Republicans fear a wipeout leaving party in grip of evangelicals

October 26th, 2008 - 3:08 pm ICT by ANI  

Barack Obama

London, Oct 26 (ANI): With the Democrats poised for gains in the Senate and the House, moderate Republicans fear a wipeout that would leave their party in the grip of evangelicals increasingly out of touch with the public.

Some Republicans believe John McCain should adopt a more positive approach to campaigning, the Guardian reported.

Voting for a Republican president runs in the blood of places like Gainesville. The pretty little town of 15,000 sits in north Texas ranch country and it is safe to say that Barack Obama has few fans here.

Certainly Jim Farquhar, who works in the justice system, has taken to heart warnings that Obama has links with dangerous radicals, such as former 1960s militant Bill Ayers.

”Obama scares me. He has all these friendships. You just don”t know how that might effect him once he gets into office,” Farquhar said as he stood outside Gainsville’’s sturdy old courthouse. ”I”m voting for John McCain.”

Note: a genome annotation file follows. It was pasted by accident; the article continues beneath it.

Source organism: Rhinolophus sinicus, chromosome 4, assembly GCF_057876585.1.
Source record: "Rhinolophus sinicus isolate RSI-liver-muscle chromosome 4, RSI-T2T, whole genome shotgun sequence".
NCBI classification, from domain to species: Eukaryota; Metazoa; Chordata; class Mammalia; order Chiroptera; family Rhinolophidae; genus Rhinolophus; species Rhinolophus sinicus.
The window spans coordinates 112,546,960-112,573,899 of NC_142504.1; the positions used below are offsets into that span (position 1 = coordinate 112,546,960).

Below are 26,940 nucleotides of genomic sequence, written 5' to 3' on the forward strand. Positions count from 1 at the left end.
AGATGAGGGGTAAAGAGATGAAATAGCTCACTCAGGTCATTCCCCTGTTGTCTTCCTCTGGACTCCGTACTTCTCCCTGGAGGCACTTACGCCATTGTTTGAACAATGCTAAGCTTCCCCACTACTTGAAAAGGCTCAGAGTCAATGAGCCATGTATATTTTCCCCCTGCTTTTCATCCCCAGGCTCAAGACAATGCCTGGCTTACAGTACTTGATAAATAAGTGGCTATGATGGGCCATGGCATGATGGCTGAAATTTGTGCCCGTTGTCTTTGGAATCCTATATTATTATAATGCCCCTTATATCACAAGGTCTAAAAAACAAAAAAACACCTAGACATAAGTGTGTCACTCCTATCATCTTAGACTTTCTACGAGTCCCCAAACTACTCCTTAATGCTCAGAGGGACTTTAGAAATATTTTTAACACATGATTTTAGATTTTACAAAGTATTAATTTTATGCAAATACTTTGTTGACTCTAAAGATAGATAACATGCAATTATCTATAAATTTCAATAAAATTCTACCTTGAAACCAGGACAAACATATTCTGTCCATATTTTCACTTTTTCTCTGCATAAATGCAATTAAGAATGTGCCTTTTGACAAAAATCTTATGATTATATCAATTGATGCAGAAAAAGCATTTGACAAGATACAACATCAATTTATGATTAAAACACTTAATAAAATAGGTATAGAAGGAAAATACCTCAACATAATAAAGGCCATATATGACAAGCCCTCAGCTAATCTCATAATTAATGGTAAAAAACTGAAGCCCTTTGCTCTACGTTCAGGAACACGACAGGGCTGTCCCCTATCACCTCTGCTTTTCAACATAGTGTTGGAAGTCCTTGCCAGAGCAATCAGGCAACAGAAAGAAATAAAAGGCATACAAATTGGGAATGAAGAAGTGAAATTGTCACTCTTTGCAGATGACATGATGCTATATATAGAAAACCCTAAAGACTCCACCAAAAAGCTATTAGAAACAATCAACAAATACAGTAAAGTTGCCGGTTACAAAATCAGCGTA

Such worries are increasingly not shared by many other Americans. Weeks of relentless attacks on Obama by McCain and his running mate Sarah Palin have not succeeded in denting Obama’’s lead.

Instead it has strengthened. Across America, battleground states such as Ohio and Pennsylvania are falling into Obama’’s column and southern states such as Virginia and North Carolina are going from red to blue. Some Democratic insiders are even whispering about the prospect of a landslide.

The flipside of that is a potentially devastating Republican loss. If current polling holds true, the party may be reduced to its core support in the solid red heartland that runs through Texas, Oklahoma, Alabama, Georgia and other southern and western states.

That would trigger a profound crisis for a party that just three years ago was basking in the afterglow of a convincing presidential win and dreaming of creating a ”permanent majority”.

Now that same Republican party could face a prolonged period in the political wilderness, working out how to appeal to an American public that seems prepared to send a pro-life, black senator from Chicago to the White House and reject a conservative Republican war hero. (ANI)

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